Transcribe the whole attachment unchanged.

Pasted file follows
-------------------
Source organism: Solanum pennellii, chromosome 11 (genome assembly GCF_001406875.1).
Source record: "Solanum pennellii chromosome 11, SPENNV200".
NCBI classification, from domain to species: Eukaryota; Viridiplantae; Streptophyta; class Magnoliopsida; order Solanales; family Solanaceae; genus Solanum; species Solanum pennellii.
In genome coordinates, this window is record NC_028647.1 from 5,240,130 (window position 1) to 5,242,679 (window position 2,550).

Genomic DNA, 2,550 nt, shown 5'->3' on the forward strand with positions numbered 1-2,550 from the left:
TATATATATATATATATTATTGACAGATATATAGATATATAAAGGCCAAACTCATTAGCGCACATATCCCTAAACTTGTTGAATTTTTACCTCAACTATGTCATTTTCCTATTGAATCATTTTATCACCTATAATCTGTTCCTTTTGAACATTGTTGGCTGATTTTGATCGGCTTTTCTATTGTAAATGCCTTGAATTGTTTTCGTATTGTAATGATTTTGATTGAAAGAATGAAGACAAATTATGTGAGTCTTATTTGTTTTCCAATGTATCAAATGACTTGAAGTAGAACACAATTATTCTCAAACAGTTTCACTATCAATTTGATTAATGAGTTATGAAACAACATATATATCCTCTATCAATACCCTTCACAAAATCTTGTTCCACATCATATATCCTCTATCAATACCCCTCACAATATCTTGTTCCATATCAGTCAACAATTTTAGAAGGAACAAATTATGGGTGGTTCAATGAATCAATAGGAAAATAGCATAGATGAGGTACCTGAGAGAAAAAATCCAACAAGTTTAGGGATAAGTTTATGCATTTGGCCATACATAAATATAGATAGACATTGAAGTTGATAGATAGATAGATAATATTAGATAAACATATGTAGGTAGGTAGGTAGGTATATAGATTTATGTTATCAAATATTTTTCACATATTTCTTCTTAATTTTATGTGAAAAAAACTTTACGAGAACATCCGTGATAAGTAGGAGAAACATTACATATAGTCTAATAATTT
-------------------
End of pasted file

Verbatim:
Source organism: Solanum pennellii, chromosome 11 (genome assembly GCF_001406875.1).
Source record: "Solanum pennellii chromosome 11, SPENNV200".
NCBI classification, from domain to species: Eukaryota; Viridiplantae; Streptophyta; class Magnoliopsida; order Solanales; family Solanaceae; genus Solanum; species Solanum pennellii.
In genome coordinates, this window is record NC_028647.1 from 5,240,130 (window position 1) to 5,242,679 (window position 2,550).

Genomic DNA, 2,550 nt, shown 5'->3' on the forward strand with positions numbered 1-2,550 from the left:
TATATATATATATATATTATTGACAGATATATAGATATATAAAGGCCAAACTCATTAGCGCACATATCCCTAAACTTGTTGAATTTTTACCTCAACTATGTCATTTTCCTATTGAATCATTTTATCACCTATAATCTGTTCCTTTTGAACATTGTTGGCTGATTTTGATCGGCTTTTCTATTGTAAATGCCTTGAATTGTTTTCGTATTGTAATGATTTTGATTGAAAGAATGAAGACAAATTATGTGAGTCTTATTTGTTTTCCAATGTATCAAATGACTTGAAGTAGAACACAATTATTCTCAAACAGTTTCACTATCAATTTGATTAATGAGTTATGAAACAACATATATATCCTCTATCAATACCCTTCACAAAATCTTGTTCCACATCATATATCCTCTATCAATACCCCTCACAATATCTTGTTCCATATCAGTCAACAATTTTAGAAGGAACAAATTATGGGTGGTTCAATGAATCAATAGGAAAATAGCATAGATGAGGTACCTGAGAGAAAAAATCCAACAAGTTTAGGGATAAGTTTATGCATTTGGCCATACATAAATATAGATAGACATTGAAGTTGATAGATAGATAGATAATATTAGATAAACATATGTAGGTAGGTAGGTAGGTATATAGATTTATGTTATCAAATATTTTTCACATATTTCTTCTTAATTTTATGTGAAAAAAACTTTACGAGAACATCCGTGATAAGTAGGAGAAACATTACATATAGTCTAATAATTT